7. Support Their Dietary Constraints 
This does not mean avoiding foods you love while you're around the individual. This could mean not pressuring them to "try a bite" or "just have one drink". Certain foods and drinks, even in small quantities can mean days of pain. If they're unwell, find out what food smells trigger them and suggest ordering something they can stomach. 

8. Tidy Up
Household chores become last priority when one has a migraine. Sometimes the stress of knowing the house is a mess is enough to trigger the next. Help straighten up around the house. Offer to do a load of laundry or wash the dishes. You don't need to do a full moveout clean to show you care. 

9. Do Not Offer Advice
If I had a nickel every time, someone said "my (insert rando person) tried (insert rando info they googled), and it worked really well. Have you tried it?" I may be as rich as the Royal Family. I know the advice comes from a good place, but unless you have knowledge on brand new groundbreaking research, chances are I've tried what you're about to suggest. Just like when Ann was preggo on Parks & Rec, and Chris was overbearing, all you need to say is "that sucks" or "how can I help"?

10. Keep in Touch
We may fall out of touch for a bit. This doesn't mean we love you any less or that we don't want to see you. Migraine brain and the migraine hangover can often make it incredibly difficult to remember much of anything. Just send a quick text. This helps us feel a little less isolated and not so bad for having to bail on stuff. 

11. Research Migraine Art
There are so many VR simulators and migraine artwork that help depict what an individual with migraines might be experiencing. I highly suggest checking these out. It can help give you a person first account of the impact of migraines. 

Migraines can leave one feeling incredibly isolated. But with a strong, understanding support network, you don't have to feel so alone. If you suffer from migraines, what would you like your support network to understand? If you've never suffered from migraines, what would you want to understand better? Join the discussion in the comments below. 

And until next time...
Stay Curious!

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27 comments

  1. Even once they know their triggers it can be hard to avoid them. I have friends who have migraines and they sound so awful to deal with.

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    1. I may one day write a whole post on triggers and how to avoid them. Avoiding triggers can definitely be more challenging when your friends do not understand them.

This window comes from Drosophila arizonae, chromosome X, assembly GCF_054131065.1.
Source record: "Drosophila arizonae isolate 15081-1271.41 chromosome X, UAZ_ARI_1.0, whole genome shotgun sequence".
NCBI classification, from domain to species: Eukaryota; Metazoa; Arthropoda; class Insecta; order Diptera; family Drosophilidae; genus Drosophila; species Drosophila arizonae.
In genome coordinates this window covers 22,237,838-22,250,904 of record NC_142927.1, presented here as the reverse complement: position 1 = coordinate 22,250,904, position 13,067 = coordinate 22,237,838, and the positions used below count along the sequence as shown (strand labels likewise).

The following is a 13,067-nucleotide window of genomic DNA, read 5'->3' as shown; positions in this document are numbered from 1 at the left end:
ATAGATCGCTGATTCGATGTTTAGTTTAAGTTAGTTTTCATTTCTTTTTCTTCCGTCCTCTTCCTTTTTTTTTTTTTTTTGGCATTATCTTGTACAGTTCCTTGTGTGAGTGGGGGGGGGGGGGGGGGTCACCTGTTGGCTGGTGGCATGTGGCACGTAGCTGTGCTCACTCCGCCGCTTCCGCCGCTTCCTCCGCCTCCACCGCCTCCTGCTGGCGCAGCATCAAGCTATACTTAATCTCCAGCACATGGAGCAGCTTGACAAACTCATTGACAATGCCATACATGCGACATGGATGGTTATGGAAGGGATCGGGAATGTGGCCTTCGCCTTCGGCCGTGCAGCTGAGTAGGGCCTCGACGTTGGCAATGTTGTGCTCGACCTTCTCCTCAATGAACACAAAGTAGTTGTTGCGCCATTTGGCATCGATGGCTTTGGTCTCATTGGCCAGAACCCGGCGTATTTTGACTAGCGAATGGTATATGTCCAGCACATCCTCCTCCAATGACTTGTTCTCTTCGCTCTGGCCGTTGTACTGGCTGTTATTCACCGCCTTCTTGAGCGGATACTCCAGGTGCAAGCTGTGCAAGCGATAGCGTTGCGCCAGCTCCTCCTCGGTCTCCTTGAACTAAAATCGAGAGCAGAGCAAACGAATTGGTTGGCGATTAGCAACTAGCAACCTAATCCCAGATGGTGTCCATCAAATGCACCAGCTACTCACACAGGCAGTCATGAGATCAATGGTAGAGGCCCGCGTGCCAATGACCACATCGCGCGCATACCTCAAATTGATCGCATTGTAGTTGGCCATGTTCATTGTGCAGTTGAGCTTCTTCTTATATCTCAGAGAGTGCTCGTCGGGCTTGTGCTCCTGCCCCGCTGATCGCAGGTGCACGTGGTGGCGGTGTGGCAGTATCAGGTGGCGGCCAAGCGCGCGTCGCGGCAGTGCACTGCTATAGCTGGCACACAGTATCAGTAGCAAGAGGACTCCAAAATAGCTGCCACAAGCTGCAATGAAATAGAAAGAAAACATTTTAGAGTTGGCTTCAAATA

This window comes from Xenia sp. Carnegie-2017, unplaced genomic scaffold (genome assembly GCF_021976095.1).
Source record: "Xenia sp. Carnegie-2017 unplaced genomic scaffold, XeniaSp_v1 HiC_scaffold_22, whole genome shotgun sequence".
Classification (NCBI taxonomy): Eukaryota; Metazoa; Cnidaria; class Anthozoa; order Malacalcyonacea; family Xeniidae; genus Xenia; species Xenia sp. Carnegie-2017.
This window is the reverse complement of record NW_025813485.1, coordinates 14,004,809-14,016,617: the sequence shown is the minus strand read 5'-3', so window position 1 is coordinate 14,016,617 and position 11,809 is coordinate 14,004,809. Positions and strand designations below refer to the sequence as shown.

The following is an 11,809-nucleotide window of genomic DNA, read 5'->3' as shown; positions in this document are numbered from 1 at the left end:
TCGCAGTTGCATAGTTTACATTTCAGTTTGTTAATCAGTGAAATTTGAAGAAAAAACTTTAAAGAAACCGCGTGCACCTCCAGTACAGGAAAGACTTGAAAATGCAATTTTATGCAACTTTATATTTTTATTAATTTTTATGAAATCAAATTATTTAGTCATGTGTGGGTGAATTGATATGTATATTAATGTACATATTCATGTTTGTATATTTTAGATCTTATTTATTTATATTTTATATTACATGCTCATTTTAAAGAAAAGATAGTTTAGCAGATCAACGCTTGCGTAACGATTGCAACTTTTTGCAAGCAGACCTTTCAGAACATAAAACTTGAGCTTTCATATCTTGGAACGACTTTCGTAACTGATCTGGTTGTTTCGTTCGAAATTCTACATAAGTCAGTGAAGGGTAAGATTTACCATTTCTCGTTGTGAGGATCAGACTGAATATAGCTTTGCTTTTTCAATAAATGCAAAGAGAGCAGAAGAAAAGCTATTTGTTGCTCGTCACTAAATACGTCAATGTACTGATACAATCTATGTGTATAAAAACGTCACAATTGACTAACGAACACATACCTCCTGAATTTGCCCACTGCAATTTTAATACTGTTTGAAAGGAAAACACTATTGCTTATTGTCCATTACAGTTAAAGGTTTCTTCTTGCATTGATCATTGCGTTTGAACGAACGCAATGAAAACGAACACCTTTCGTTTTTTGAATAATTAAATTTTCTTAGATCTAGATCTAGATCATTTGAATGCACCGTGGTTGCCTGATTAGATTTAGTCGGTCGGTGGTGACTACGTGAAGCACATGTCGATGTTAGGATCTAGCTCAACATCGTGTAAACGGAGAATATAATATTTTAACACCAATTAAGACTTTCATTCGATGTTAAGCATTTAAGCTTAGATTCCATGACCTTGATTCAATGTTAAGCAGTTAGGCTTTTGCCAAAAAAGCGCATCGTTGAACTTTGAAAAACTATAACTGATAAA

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  2. This is so great! I don't get migraines but many friends do and being understanding is important! They aren't "just headaches" and it is wonderful to try and help as we can for sure.

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  3. Understanding and empathizing with others is something we all should do. I have heard of migranes off and on all my life, but did not necessarily look at all of the symptoms that are associated with it.

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    1. And the symptoms I mentioned are specific to hemiplegic migraines. Other types of migraines experience different symptoms. Understanding, awareness, and empathy all help decrease some of the worry that we with migraines experience.

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  4. My ex-bf is a migraine sufferer and there are days when he would just disappear because of how bad it is. It would affect our relationship too. I feel sorry for him and I still wish him well.

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  5. Good to know. I don't suffer from migraines all the time but I have had them twice that I can remember. I was nauseous and couldn't open my eyes both times -- very miserable. Thank you for sharing!

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  6. I have some of the worst migraines so I can definitely agree on so many of these points. The pain I get keeps me in bed for a whole day if I'm lucky.

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    1. I'm so sorry that you suffer with migraines. I hope you have a strong support system and have found some methods to help ease the pain a little bit. Stay strong!